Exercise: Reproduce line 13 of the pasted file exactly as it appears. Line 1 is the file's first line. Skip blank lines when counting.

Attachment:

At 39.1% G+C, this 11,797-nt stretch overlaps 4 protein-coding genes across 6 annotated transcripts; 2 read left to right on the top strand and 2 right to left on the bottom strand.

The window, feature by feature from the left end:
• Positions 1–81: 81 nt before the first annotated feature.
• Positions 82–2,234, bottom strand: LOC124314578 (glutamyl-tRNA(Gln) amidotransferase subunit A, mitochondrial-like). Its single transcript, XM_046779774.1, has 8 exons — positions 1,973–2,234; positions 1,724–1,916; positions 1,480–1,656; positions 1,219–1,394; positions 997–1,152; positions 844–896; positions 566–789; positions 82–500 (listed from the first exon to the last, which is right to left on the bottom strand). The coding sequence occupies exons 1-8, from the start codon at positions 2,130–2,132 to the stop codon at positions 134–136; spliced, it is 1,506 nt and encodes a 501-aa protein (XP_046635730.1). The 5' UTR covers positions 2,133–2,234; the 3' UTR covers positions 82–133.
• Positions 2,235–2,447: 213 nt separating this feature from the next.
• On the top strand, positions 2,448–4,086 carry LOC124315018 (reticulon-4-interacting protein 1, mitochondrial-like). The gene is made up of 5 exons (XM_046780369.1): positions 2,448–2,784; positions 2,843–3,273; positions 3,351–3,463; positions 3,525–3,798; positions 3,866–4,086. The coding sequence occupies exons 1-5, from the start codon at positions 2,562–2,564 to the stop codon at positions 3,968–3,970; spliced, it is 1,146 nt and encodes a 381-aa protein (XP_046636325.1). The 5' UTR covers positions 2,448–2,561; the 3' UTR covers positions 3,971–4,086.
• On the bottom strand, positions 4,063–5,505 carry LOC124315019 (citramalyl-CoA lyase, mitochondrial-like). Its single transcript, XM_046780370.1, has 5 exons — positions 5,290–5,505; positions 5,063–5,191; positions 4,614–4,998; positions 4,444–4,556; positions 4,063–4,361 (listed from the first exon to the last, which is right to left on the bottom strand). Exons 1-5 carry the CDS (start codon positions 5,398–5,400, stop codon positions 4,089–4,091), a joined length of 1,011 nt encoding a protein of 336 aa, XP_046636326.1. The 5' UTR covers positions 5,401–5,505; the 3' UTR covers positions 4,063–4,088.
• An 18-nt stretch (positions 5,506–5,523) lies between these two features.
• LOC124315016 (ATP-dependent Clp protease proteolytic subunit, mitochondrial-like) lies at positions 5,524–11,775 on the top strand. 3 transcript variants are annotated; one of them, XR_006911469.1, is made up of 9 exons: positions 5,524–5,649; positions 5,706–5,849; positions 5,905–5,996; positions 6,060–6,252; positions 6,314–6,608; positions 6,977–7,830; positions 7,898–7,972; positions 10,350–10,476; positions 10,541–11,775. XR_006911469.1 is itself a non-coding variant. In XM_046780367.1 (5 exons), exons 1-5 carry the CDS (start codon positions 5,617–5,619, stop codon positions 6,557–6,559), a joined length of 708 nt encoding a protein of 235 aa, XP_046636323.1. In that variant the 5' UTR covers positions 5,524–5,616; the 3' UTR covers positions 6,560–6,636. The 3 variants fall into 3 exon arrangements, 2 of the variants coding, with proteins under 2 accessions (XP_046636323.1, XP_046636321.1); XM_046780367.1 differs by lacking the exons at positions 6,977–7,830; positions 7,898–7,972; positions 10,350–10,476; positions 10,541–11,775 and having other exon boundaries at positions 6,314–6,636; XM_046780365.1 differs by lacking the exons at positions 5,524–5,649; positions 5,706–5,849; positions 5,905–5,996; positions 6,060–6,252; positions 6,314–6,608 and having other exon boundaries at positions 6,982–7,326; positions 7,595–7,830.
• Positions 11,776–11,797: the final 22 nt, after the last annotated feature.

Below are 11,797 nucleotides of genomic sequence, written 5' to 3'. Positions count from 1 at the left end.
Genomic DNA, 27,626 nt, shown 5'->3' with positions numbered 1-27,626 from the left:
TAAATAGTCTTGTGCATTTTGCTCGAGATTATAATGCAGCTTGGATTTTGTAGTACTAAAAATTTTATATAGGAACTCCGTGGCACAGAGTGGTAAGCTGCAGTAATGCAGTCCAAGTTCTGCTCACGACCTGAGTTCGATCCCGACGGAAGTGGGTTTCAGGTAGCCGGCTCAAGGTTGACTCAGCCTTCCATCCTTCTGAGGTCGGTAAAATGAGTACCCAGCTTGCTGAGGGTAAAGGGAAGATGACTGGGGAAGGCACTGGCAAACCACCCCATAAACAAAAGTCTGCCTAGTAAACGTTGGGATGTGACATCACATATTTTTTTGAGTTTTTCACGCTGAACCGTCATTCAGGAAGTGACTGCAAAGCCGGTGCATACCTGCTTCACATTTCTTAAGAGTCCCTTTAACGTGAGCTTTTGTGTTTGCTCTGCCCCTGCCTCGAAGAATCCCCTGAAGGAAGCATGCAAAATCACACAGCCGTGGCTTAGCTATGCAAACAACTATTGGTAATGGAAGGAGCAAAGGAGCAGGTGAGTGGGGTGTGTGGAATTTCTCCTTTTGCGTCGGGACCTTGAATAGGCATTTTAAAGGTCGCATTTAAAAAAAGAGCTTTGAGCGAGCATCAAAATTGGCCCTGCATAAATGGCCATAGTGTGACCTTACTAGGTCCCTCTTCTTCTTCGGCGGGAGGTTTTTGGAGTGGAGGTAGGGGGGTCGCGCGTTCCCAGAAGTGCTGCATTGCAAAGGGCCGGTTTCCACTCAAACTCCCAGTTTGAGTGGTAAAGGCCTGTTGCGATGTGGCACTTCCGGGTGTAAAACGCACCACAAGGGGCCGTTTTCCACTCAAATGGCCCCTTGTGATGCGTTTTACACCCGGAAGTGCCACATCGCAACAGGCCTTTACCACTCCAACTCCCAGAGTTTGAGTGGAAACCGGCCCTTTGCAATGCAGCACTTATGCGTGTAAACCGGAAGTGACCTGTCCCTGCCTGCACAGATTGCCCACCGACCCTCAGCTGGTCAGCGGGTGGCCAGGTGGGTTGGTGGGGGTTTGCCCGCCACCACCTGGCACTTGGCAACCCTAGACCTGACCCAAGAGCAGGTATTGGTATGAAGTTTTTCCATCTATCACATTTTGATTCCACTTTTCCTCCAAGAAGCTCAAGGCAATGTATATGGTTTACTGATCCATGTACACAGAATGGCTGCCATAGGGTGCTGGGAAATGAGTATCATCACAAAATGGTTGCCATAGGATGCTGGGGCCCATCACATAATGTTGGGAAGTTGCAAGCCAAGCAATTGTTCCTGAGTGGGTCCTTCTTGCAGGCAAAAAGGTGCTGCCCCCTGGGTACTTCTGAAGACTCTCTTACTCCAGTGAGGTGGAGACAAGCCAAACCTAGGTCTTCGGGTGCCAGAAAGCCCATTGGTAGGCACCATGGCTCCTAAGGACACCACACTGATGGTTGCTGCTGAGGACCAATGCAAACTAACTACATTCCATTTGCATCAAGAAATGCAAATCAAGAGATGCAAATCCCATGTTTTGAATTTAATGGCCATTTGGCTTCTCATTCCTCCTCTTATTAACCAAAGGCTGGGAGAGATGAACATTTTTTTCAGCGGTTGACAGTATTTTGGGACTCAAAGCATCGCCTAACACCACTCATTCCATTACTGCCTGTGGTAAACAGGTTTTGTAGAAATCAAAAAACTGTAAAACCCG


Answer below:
TAAATAGTCTTGTGCATTTTGCTCGAGATTATAATGCAGCTTGGATTTTGTAGTACTAAAAATTTTATATAGGAACTCCGTGGCACAGAGTGGTAAGCTGCAGTAATGCAGTCCAAGTTCTGCTCACGACCTGAGTTCGATCCCGACGGAAGTGGGTTTCAGGTAGCCGGCTCAAGGTTGACTCAGCCTTCCATCCTTCTGAGGTCGGTAAAATGAGTACCCAGCTTGCTGAGGGTAAAGGGAAGATGACTGGGGAAGGCACTGGCAAACCACCCCATAAACAAAAGTCTGCCTAGTAAACGTTGGGATGTGACATCACATATTTTTTTGAGTTTTTCACGCTGAACCGTCATTCAGGAAGTGACTGCAAAGCCGGTGCATACCTGCTTCACATTTCTTAAGAGTCCCTTTAACGTGAGCTTTTGTGTTTGCTCTGCCCCTGCCTCGAAGAATCCCCTGAAGGAAGCATGCAAAATCACACAGCCGTGGCTTAGCTATGCAAACAACTATTGGTAATGGAAGGAGCAAAGGAGCAGGTGAGTGGGGTGTGTGGAATTTCTCCTTTTGCGTCGGGACCTTGAATAGGCATTTTAAAGGTCGCATTTAAAAAAAGAGCTTTGAGCGAGCATCAAAATTGGCCCTGCATAAATGGCCATAGTGTGACCTTACTAGGTCCCTCTTCTTCTTCGGCGGGAGGTTTTTGGAGTGGAGGTAGGGGGGTCGCGCGTTCCCAGAAGTGCTGCATTGCAAAGGGCCGGTTTCCACTCAAACTCCCAGTTTGAGTGGTAAAGGCCTGTTGCGATGTGGCACTTCCGGGTGTAAAACGCACCACAAGGGGCCGTTTTCCACTCAAATGGCCCCTTGTGATGCGTTTTACACCCGGAAGTGCCACATCGCAACAGGCCTTTACCACTCCAACTCCCAGAGTTTGAGTGGAAACCGGCCCTTTGCAATGCAGCACTTATGCGTGTAAACCGGAAGTGACCTGTCCCTGCCTGCACAGATTGCCCACCGACCCTCAGCTGGTCAGCGGGTGGCCAGGTGGGTTGGTGGGGGTTTGCCCGCCACCACCTGGCACTTGGCAACCCTAGACCTGACCCAAGAGCAGGTATTGGTATGAAGTTTTTCCATCTATCACATTTTGATTCCACTTTTCCTCCAAGAAGCTCAAGGCAATGTATATGGTTTACTGATCCATGTACACAGAATGGCTGCCATAGGGTGCTGGGAAATGAGTATCATCACAAAATGGTTGCCATAGGATGCTGGGGCCCATCACATAATGTTGGGAAGTTGCAAGCCAAGCAATTGTTCCTGAGTGGGTCCTTCTTGCAGGCAAAAAGGTGCTGCCCCCTGGGTACTTCTGAAGACTCTCTTACTCCAGTGAGGTGGAGACAAGCCAAACCTAGGTCTTCGGGTGCCAGAAAGCCCATTGGTAGGCACCATGGCTCCTAAGGACACCACACTGATGGTTGCTGCTGAGGACCAATGCAAACTAACTACATTCCATTTGCATCAAGAAATGCAAATCAAGAGATGCAAATCCCATGTTTTGAATTTAATGGCCATTTGGCTTCTCATTCCTCCTCTTATTAACCAAAGGCTGGGAGAGATGAACATTTTTTTCAGCGGTTGACAGTATTTTGGGACTCAAAGCATCGCCTAACACCACTCATTCCATTACTGCCTGTGGTAAACAGGTTTTGTAGAAATCAAAAAACTGTAAAACCCG